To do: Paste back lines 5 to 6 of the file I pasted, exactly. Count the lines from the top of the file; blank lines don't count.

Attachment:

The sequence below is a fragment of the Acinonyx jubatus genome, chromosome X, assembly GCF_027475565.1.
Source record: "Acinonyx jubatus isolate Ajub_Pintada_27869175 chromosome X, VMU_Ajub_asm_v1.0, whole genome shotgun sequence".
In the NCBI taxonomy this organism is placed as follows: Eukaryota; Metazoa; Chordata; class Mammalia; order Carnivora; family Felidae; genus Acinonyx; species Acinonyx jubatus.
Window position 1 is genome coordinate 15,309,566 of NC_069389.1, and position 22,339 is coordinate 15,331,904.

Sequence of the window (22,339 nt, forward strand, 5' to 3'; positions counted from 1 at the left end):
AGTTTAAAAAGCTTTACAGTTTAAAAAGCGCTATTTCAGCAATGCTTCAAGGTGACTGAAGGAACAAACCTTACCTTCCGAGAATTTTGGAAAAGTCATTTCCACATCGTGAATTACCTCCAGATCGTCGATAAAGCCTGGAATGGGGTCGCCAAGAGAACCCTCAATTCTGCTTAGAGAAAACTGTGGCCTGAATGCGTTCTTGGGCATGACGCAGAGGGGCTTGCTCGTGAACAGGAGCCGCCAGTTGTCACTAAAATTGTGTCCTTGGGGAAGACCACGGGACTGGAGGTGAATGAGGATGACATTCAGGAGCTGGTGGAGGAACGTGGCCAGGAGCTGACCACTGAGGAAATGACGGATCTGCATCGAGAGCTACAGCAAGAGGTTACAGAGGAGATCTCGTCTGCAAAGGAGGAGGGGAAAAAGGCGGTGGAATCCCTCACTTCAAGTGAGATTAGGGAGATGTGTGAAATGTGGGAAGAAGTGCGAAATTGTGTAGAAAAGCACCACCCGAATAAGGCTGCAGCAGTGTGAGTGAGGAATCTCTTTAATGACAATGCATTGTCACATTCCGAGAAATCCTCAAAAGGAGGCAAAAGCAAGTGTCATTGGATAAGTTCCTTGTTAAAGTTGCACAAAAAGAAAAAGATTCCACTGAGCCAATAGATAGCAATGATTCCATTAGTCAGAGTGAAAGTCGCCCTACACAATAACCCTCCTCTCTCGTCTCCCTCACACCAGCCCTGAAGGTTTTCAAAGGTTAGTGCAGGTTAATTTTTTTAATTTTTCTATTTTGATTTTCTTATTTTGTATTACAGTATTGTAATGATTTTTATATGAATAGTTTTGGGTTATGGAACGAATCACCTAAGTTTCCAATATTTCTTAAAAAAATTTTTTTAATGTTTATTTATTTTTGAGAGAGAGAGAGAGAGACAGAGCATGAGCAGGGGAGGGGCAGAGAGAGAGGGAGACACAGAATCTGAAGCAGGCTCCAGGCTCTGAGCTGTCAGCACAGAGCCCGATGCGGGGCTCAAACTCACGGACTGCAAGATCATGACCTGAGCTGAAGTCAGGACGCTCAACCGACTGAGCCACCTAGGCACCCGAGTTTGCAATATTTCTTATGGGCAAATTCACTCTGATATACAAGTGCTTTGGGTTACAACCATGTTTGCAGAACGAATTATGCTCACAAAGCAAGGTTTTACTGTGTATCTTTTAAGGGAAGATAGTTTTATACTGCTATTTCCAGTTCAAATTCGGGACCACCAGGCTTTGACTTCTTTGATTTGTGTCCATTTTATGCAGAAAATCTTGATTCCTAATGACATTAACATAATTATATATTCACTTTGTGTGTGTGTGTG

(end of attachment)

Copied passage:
Sequence of the window (22,339 nt, forward strand, 5' to 3'; positions counted from 1 at the left end):
AGTTTAAAAAGCTTTACAGTTTAAAAAGCGCTATTTCAGCAATGCTTCAAGGTGACTGAAGGAACAAACCTTACCTTCCGAGAATTTTGGAAAAGTCATTTCCACATCGTGAATTACCTCCAGATCGTCGATAAAGCCTGGAATGGGGTCGCCAAGAGAACCCTCAATTCTGCTTAGAGAAAACTGTGGCCTGAATGCGTTCTTGGGCATGACGCAGAGGGGCTTGCTCGTGAACAGGAGCCGCCAGTTGTCACTAAAATTGTGTCCTTGGGGAAGACCACGGGACTGGAGGTGAATGAGGATGACATTCAGGAGCTGGTGGAGGAACGTGGCCAGGAGCTGACCACTGAGGAAATGACGGATCTGCATCGAGAGCTACAGCAAGAGGTTACAGAGGAGATCTCGTCTGCAAAGGAGGAGGGGAAAAAGGCGGTGGAATCCCTCACTTCAAGTGAGATTAGGGAGATGTGTGAAATGTGGGAAGAAGTGCGAAATTGTGTAGAAAAGCACCACCCGAATAAGGCTGCAGCAGTGTGAGTGAGGAATCTCTTTAATGACAATGCATTGTCACATTCCGAGAAATCCTCAAAAGGAGGCAAAAGCAAGTGTCATTGGATAAGTTCCTTGTTAAAGTTGCACAAAAAGAAAAAGATTCCACTGAGCCAATAGATAGCAATGATTCCATTAGTCAGAGTGAAAGTCGCCCTACACAATAACCCTCCTCTCTCGTCTCCCTCACACCAGCCCTGAAGGTTTTCAAAGGTTAGTGCAGGTTAATTTTTTTAATTTTTCTATTTTGATTTTCTTATTTTGTATTACAGTATTGTAATGATTTTTATATGAATAGTTTTGGGTTATGGAACGAATCACCTAAGTTTCCAATATTTCTTAAAAAAATTTTTTTAATGTTTATTTATTTTTGAGAGAGAGAGAGAGAGACAGAGCATGAGCAGGGGAGGGGCAGAGAGAGAGGGAGACACAGAATCTGAAGCAGGCTCCAGGCTCTGAGCTGTCAGCACAGAGCCCGATGCGGGGCTCAAACTCACGGACTGCAAGATCATGACCTGAGCTGAAGTCAGGACGCTCAACCGACTGAGCCACCTAGGCACCCGAGTTTGCAATATTTCTTATGGGCAAATTCACTCTGATATACAAGTGCTTTGGGTTACAACCATGTTTGCAGAACGAATTATGCTCACAAAGCAAGGTTTTACTGTGTATCTTTTAAGGGAAGATAGTTTTATACTGCTATTTCCAGTTCAAATTCGGGACCACCAGGCTTTGACTTCTTTGATTTGTGTCCATTTTATGCAGAAAATCTTGATTCCTAATGACATTAACATAATTATATATTCACTTTGTGTGTGTGTGTG